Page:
Each of the contact pads 60A and 62A are connected by vias 60C and 62C in the slider body 32 to the corresponding contact pads 60B and 62B.
As mentioned, the contact pads 60B and 62B in the slider body 32 interconnect with the motor segment 102 via the contact pads 140A formed on surface 141, as already explained. In turn, the contact pads 140A electrically connect with the interconnect regions 104 of the flexure segment 103 via a plurality of vias, such as laser vias 144 defined in the motor segment and contact pads 140B located on the inner surface 133, as seen in
Some or all of the flexure beams 117 of each flexure assembly 106 are electrically conductive so as to electrically interconnect the contact pads 146 on the inner surface 135 with a plurality of vias, such as laser vias 146, that are defined through the body portion 108 of the flexure segment 103. As best seen in
Similarly, conductive paths are established through the recording head 30 for providing electrical signaling for the toroidal coils 132 of the motor 130. In detail, the motor signal path 64 defined in the slider body 32 interconnects the flexible circuit 142 with the motor segment 102 via the contact pads 64A and 64B. Again, the orientation between contact pads 64B and the corresponding contact pads 140A on the motor segment 102 is a perpendicular orientation so as to enable a gold ball solder bond or similar bonding to be used in interconnecting the contact pads. A plurality of vias 154 that are electrically connected to the contact pads 140A are defined through the motor segment 102 to connect with the motor 130 on the inner surface 133 of the motor segment, as best shown in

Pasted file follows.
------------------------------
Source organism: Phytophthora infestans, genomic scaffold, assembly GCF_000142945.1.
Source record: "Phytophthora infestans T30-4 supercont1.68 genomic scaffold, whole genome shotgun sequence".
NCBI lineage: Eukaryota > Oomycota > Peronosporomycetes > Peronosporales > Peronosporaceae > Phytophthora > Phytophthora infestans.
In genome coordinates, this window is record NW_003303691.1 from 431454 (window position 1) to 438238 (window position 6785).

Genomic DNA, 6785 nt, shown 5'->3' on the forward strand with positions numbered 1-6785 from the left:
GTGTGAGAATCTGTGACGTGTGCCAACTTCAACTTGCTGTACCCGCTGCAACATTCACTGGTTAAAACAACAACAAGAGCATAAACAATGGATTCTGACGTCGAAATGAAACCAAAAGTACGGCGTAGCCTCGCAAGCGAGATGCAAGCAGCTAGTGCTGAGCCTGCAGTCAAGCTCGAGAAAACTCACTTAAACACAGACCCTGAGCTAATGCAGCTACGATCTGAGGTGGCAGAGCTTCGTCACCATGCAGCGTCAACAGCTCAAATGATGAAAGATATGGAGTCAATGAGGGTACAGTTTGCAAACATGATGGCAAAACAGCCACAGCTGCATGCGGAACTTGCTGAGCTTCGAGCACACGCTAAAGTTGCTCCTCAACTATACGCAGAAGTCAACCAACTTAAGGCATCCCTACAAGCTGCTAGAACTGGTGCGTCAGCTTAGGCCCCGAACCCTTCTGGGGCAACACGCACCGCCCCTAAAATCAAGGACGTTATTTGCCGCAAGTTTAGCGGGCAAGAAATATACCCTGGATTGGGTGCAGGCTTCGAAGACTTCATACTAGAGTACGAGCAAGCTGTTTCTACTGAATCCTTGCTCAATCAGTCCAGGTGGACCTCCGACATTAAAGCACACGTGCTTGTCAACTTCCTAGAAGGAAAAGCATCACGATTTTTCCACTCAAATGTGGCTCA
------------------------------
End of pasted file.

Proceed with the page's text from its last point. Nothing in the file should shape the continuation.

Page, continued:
The recording head 30 as shown in
Reference is now made to
Reference is now made to
Reference is now made to
The wafer assembly 100 is mated with the respective slider body 32 such that the cavity 70 is properly defined, as in
Reference is now made to
Reference is now made to
Reference is now made to
Reference is now made to
In contrast, the transducer body 42 as described in the embodiments above is independently movable in the fly height direction with respect to the slider body 32 because of the flexure assemblies 106 of the flexure segment 103 (
Reference is now made to
Reference is now made to
The result of the above process is a slider body having corners 508A, 508B that are rounded and a slider body surface having a sub-surface with compressive residual stress sufficient to deter crack formation and related damage in the case of a shock event. Further, the mixed material subsurface sub-surface layer 1106, which in one embodiment is composed of silicon carbide, creates a material discontinuity that helps retard crack growth if cracks do indeed form as a result of the shock event.
Reference is now made to
The present invention may be embodied in other specific forms without departing from its spirit or essential characteristics. The described embodiments are to be considered in all respects only as illustrative, not restrictive. The scope of the invention is, therefore, indicated by the appended claims rather than by the foregoing description. All changes that come within the meaning and range of equivalency of the claims are to be embraced within their scope.
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|Citing Patent||Filing date||Publication date||Applicant||Title|
|US8279559||Jan 4, 2010||Oct 2, 2012||Meyer Dallas W||Process for creating discrete track magnetic recording media including an apparatus having a stylus selectively applying stress to a surface of the recording media|
|US8284524||Oct 28, 2010||Oct 9, 2012||Meyer Dallas W||Integrated recording head with selective movement|
|US8307542||Dec 8, 2010||Nov 13, 2012||Meyer Dallas W||Micropositioning recording head for a magnetic storage device|
|US9070413||Oct 8, 2012||Jun 30, 2015||Dallas W. Meyer||Integrated recording head with selective movement|
|US9659594||Feb 26, 2013||May 23, 2017||Dallas W. Meyer||Integrated recording head with selective movement|
|U.S. Classification||29/603.23, 427/122, 29/603.12|
|International Classification||G11B5/127, H04R31/00|
|Cooperative Classification||Y10T29/49041, Y10T29/49055, Y10T29/4906, Y10T29/49059, Y10T29/49032, G11B5/5552, Y10T29/53165, G11B5/5582, Y10T428/11, G11B5/6005|
|European Classification||G11B5/55D2, G11B5/55D6, G11B5/60D|